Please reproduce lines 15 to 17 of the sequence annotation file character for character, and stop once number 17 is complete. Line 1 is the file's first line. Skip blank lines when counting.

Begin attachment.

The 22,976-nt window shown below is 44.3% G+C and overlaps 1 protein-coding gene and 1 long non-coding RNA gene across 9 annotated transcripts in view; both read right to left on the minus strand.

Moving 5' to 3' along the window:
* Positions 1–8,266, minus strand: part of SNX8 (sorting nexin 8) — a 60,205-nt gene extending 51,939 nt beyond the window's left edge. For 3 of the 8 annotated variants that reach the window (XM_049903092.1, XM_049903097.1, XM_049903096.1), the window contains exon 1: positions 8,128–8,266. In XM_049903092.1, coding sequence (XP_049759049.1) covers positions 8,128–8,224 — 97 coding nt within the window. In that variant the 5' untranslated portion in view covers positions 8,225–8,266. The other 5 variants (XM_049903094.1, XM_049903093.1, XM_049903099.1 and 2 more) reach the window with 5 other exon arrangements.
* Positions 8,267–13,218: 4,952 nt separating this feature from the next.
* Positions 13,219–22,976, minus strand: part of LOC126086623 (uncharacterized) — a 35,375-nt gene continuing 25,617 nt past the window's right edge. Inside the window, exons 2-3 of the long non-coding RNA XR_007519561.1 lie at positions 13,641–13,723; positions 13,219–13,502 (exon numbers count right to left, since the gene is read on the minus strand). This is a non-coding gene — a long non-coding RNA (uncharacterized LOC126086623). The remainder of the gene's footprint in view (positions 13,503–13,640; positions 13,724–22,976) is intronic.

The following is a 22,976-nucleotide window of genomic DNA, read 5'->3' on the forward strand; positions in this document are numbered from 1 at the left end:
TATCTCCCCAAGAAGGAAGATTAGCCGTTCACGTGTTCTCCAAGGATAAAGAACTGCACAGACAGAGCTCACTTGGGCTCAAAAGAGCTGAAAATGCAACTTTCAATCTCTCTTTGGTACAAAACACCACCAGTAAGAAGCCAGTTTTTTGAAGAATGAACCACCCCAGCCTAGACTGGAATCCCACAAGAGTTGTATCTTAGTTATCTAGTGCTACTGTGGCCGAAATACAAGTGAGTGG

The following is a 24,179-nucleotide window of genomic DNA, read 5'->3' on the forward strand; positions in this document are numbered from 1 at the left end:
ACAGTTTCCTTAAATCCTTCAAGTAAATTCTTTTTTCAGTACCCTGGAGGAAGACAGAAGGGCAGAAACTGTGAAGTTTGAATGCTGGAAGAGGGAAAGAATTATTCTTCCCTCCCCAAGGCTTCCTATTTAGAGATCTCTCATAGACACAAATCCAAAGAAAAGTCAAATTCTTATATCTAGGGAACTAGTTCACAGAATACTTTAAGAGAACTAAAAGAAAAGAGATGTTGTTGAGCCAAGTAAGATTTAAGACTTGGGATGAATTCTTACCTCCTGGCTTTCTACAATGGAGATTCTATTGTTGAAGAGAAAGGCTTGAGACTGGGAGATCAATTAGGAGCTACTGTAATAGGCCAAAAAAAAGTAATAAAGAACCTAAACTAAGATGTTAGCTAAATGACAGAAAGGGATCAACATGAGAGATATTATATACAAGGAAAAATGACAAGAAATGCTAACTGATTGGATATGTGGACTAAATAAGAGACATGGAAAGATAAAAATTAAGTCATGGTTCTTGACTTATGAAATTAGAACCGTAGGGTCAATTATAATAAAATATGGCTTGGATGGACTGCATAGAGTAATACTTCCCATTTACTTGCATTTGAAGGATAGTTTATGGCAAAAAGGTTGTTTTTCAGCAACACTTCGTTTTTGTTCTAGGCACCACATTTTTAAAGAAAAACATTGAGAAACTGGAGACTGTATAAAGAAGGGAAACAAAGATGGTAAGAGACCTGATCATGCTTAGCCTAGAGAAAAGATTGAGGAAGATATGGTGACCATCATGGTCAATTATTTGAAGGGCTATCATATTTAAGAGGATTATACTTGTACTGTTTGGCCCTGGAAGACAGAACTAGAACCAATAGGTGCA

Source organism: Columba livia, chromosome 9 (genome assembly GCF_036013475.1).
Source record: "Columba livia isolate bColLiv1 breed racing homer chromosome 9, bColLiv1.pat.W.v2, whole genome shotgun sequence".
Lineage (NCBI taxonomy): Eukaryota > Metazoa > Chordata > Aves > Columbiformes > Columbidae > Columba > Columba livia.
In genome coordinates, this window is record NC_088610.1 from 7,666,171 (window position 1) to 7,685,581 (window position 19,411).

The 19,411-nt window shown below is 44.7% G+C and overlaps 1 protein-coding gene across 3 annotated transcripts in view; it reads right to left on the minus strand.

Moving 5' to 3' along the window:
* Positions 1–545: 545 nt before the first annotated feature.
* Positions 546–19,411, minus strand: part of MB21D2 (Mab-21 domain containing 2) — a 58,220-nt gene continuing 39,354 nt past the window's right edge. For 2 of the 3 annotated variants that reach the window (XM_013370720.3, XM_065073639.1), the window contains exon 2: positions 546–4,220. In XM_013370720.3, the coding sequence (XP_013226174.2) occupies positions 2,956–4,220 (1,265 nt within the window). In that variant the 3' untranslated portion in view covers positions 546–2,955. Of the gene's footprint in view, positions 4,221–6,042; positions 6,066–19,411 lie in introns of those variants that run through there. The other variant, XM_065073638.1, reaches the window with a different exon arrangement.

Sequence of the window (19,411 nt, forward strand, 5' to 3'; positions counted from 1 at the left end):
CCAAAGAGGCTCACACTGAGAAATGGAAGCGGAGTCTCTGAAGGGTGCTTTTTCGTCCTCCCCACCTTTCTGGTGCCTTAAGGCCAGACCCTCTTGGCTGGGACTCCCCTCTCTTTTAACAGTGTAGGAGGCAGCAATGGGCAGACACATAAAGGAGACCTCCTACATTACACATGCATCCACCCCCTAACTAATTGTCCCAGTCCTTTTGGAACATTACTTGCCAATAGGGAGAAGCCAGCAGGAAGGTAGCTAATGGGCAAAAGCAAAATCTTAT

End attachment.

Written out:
Moving 5' to 3' along the window:
* Positions 1–545: 545 nt before the first annotated feature.
* Positions 546–19,411, minus strand: part of MB21D2 (Mab-21 domain containing 2) — a 58,220-nt gene continuing 39,354 nt past the window's right edge. For 2 of the 3 annotated variants that reach the window (XM_013370720.3, XM_065073639.1), the window contains exon 2: positions 546–4,220. In XM_013370720.3, the coding sequence (XP_013226174.2) occupies positions 2,956–4,220 (1,265 nt within the window). In that variant the 3' untranslated portion in view covers positions 546–2,955. Of the gene's footprint in view, positions 4,221–6,042; positions 6,066–19,411 lie in introns of those variants that run through there. The other variant, XM_065073638.1, reaches the window with a different exon arrangement.